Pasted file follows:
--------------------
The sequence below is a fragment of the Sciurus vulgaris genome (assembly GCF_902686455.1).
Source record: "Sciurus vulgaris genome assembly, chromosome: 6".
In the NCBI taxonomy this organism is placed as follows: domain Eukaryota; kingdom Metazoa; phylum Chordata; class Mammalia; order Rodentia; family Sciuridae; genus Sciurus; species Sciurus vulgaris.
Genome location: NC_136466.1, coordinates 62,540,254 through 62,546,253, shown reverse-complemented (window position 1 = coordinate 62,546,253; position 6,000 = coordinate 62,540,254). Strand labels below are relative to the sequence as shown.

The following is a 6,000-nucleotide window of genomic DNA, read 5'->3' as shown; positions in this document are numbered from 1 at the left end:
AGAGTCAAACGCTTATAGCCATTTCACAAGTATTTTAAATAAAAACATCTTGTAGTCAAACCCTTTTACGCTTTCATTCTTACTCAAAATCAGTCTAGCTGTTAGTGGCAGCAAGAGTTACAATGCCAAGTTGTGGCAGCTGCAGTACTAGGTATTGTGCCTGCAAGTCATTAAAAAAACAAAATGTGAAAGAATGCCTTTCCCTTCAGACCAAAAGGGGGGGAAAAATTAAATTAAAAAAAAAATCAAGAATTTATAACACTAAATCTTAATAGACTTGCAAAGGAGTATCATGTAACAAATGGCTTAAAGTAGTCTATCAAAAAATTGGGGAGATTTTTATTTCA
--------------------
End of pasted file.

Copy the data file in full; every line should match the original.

The sequence below is a fragment of the Sciurus vulgaris genome (assembly GCF_902686455.1).
Source record: "Sciurus vulgaris genome assembly, chromosome: 6".
In the NCBI taxonomy this organism is placed as follows: domain Eukaryota; kingdom Metazoa; phylum Chordata; class Mammalia; order Rodentia; family Sciuridae; genus Sciurus; species Sciurus vulgaris.
Genome location: NC_136466.1, coordinates 62,540,254 through 62,546,253, shown reverse-complemented (window position 1 = coordinate 62,546,253; position 6,000 = coordinate 62,540,254). Strand labels below are relative to the sequence as shown.

The following is a 6,000-nucleotide window of genomic DNA, read 5'->3' as shown; positions in this document are numbered from 1 at the left end:
AGAGTCAAACGCTTATAGCCATTTCACAAGTATTTTAAATAAAAACATCTTGTAGTCAAACCCTTTTACGCTTTCATTCTTACTCAAAATCAGTCTAGCTGTTAGTGGCAGCAAGAGTTACAATGCCAAGTTGTGGCAGCTGCAGTACTAGGTATTGTGCCTGCAAGTCATTAAAAAAACAAAATGTGAAAGAATGCCTTTCCCTTCAGACCAAAAGGGGGGGAAAAATTAAATTAAAAAAAAAATCAAGAATTTATAACACTAAATCTTAATAGACTTGCAAAGGAGTATCATGTAACAAATGGCTTAAAGTAGTCTATCAAAAAATTGGGGAGATTTTTATTTCA